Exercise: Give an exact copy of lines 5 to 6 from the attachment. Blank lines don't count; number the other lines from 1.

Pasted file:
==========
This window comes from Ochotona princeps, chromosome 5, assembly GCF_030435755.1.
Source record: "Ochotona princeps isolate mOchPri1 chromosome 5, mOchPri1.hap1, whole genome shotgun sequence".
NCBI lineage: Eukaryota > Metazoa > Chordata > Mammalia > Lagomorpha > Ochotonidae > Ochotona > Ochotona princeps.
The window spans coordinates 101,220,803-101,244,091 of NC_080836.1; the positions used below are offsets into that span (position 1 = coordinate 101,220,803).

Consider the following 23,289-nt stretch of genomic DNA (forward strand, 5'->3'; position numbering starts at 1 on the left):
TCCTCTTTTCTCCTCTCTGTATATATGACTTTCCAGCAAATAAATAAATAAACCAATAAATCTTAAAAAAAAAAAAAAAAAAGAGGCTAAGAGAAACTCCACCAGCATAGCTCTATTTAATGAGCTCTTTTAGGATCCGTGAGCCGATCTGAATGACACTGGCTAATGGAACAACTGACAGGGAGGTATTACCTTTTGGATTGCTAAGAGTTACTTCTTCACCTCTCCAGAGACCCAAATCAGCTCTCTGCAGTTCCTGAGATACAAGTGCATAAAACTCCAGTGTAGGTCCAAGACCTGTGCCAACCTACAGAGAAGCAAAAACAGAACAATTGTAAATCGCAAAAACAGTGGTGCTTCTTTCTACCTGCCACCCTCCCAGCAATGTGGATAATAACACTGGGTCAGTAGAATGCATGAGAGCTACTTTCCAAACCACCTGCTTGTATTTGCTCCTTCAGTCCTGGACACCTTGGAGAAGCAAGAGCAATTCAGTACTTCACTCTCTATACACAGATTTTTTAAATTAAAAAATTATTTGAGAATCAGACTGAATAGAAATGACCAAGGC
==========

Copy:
Consider the following 23,289-nt stretch of genomic DNA (forward strand, 5'->3'; position numbering starts at 1 on the left):
TCCTCTTTTCTCCTCTCTGTATATATGACTTTCCAGCAAATAAATAAATAAACCAATAAATCTTAAAAAAAAAAAAAAAAAAGAGGCTAAGAGAAACTCCACCAGCATAGCTCTATTTAATGAGCTCTTTTAGGATCCGTGAGCCGATCTGAATGACACTGGCTAATGGAACAACTGACAGGGAGGTATTACCTTTTGGATTGCTAAGAGTTACTTCTTCACCTCTCCAGAGACCCAAATCAGCTCTCTGCAGTTCCTGAGATACAAGTGCATAAAACTCCAGTGTAGGTCCAAGACCTGTGCCAACCTACAGAGAAGCAAAAACAGAACAATTGTAAATCGCAAAAACAGTGGTGCTTCTTTCTACCTGCCACCCTCCCAGCAATGTGGATAATAACACTGGGTCAGTAGAATGCATGAGAGCTACTTTCCAAACCACCTGCTTGTATTTGCTCCTTCAGTCCTGGACACCTTGGAGAAGCAAGAGCAATTCAGTACTTCACTCTCTATACACAGATTTTTTAAATTAAAAAATTATTTGAGAATCAGACTGAATAGAAATGACCAAGGC